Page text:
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New Energy World
New Energy World embraces the whole energy industry as it connects and converges to address the decarbonisation challenge. It covers progress being made across the industry, from the dynamics under way to reduce emissions in oil and gas, through improvements to the efficiency of energy conversion and use, to cutting-edge initiatives in renewable and low carbon technologies.
Artificial intelligence (AI) will accelerate action on sustainable energy and ensure that in the next five years more than half of the tipping points for crucial green technologies will have been met, according to a new report published by the Grantham Research Institute on Climate Change and the Environment at the London School of Economics and Political Science, and Systemiq.
The report states that the deployment of low-carbon technologies is being facilitated and accelerated by AI and digital enablers, with key technologies expected to reach tipping points before 2030, which in turn will trigger their scaling-up to mass market. This will transform energy, transport, production, the built environment, land-use and ocean systems over the next 25 years, says the study.
Noting that ‘the race is already taking shape and will drive a wave of creative destruction’, the report forecasts that light road transport, fugitive emissions, building heating, food and agriculture will reach tipping points by 2025, while trucking, aviation, land use change, shipping, steel and cement are predicted to reach tipping points by 2030.
A significant tipping point has already occurred in the energy sector, when the levellised cost of energy generation (LCOE) for solar and wind power fell below that of new coal and gas in 2018, says the report. A second tipping point, whereby the LCOE includes the cost of short-term battery storage, is expected to be reached in the US this year, quickly followed by other countries. This rapid cost reduction led solar and wind to account for more than 75% of energy capacity additions globally in 2021.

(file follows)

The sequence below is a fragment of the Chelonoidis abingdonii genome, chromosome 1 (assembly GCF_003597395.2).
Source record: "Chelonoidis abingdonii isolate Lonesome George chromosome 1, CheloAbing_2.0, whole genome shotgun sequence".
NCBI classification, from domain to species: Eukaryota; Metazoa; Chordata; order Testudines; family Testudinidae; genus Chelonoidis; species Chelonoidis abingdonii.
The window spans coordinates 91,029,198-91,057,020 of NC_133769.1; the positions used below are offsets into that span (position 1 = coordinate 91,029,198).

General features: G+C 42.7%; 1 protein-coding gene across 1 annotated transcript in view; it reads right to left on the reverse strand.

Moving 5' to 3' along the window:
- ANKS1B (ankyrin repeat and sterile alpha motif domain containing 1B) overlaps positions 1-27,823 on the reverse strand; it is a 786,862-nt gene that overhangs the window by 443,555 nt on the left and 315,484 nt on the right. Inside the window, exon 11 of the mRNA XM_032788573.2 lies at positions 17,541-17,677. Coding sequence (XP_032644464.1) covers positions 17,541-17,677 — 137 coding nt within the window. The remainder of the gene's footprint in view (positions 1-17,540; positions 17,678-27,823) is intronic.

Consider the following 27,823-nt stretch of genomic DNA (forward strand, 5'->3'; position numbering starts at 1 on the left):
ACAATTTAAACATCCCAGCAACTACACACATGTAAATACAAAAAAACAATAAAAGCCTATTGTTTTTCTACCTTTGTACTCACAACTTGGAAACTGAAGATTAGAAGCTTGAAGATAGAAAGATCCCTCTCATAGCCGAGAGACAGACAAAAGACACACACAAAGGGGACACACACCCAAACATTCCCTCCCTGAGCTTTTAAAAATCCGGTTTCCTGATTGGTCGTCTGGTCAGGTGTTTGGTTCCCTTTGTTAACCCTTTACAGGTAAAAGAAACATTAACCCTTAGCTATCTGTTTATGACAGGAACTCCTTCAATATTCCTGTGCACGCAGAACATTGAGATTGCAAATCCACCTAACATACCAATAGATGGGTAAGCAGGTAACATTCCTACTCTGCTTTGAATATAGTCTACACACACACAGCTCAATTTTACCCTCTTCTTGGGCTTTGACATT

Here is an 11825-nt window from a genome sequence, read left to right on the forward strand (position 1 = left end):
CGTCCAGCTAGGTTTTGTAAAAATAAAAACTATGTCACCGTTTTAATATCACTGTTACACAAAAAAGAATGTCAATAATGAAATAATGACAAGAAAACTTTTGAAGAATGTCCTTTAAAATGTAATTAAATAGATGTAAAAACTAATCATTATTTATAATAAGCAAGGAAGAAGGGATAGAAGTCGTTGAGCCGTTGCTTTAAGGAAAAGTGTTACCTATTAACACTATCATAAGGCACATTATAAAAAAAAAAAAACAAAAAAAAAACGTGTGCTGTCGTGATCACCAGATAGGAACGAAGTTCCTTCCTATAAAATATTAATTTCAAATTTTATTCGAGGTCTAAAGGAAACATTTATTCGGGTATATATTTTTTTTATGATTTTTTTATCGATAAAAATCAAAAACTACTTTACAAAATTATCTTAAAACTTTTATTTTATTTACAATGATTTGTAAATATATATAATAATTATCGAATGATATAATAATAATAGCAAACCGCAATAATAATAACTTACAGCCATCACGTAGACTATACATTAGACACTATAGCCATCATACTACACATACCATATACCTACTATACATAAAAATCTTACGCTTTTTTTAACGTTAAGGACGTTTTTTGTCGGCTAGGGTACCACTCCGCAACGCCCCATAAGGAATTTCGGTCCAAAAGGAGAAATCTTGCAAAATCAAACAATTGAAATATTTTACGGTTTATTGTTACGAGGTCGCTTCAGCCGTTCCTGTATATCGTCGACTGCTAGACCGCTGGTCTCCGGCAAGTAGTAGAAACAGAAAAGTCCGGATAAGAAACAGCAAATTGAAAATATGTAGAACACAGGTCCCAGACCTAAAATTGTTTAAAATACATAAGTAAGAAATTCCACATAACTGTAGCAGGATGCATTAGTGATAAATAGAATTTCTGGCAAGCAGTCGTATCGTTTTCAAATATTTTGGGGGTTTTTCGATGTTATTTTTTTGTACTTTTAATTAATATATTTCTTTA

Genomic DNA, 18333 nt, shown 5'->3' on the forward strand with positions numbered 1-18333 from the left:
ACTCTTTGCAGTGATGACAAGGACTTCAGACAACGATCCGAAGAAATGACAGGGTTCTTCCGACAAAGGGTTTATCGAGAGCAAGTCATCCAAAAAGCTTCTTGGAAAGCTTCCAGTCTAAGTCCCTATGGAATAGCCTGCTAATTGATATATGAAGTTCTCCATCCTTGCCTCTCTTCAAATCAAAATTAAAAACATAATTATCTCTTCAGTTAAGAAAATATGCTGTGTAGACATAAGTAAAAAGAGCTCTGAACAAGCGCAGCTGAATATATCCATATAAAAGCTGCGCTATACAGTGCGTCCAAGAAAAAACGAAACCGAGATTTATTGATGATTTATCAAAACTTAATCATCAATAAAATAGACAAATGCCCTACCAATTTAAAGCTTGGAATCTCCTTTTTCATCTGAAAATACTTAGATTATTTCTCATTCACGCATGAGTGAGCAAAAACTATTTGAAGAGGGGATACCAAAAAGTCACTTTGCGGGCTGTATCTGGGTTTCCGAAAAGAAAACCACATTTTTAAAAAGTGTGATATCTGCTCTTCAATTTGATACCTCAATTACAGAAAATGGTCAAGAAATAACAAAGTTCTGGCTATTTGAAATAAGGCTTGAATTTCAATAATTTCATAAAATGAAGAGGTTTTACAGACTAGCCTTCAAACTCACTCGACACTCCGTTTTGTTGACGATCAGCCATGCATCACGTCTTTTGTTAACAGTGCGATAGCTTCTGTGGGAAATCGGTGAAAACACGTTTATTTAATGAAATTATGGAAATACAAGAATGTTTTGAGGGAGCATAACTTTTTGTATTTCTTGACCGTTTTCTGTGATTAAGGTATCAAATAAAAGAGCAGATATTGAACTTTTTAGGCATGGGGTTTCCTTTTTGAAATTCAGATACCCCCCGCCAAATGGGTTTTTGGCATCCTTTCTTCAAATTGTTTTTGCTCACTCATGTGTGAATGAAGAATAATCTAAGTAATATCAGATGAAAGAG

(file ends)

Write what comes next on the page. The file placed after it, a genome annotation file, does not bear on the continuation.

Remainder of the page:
Similar trends are being seen in other sectors, says the study. Unsubsidised battery electric vehicles (BEVs) are expected to reach cost parity with internal combustion engine (ICE) vehicles in all light vehicle segments by 2025–2026 in major regions. The same is happening with agricultural fertilisers, where pioneering projects have brought down costs of green ammonia and are enabling the largest fertiliser producers to launch industrial-scale plants this year. Green ammonia production is now projected to be economically viable within the next decade, says the study. Meanwhile, green hydrogen, vital for a range of industries and activities, is also taking off, with policies and major projects expanding rapidly around the world.
The prospects for AI are even more wide-ranging and are forecast to further accelerate green technology. AI is increasingly recognised as the ‘next general-purpose technology, boosting general intelligence, accelerating tipping points and the deployment of breakthrough technologies across economic sectors – such as fusion and solar, quantum chemistry, alternative protein design and many others’, states the report.
AI is also forecast to have ‘increasingly powerful implications for data analytics, modelling and predictions, and for ramping up efficiency and productivity in production processes and supply chains’. These applications are already being used in energy demand management, for example, where AI is critical to improving prediction of demand. ‘Al-based approaches not only increase short-term system agility (eg enabling batteries and demand management to act as virtual power plants) but also enable longer-term demand and supply matching across the energy system,’ the report notes.
Meanwhile, AI applications are increasingly being integrated into industrial systems to improve energy efficiency and reduce peak demand, as well as being used to maximise renewables in meeting peak demand.
The report also says drivers of technology transformation, such as AI, will ‘redraw the map over time’, noting that ‘while industrial location in the past was shaped by endowments of coal, oil, iron ore and other raw materials relative to demand markets, future choices – factoring in the possibilities of direct and indirect electrification of industrial processes – will give greater weight to the availability of reliable, low-cost, low-volatility renewable power’.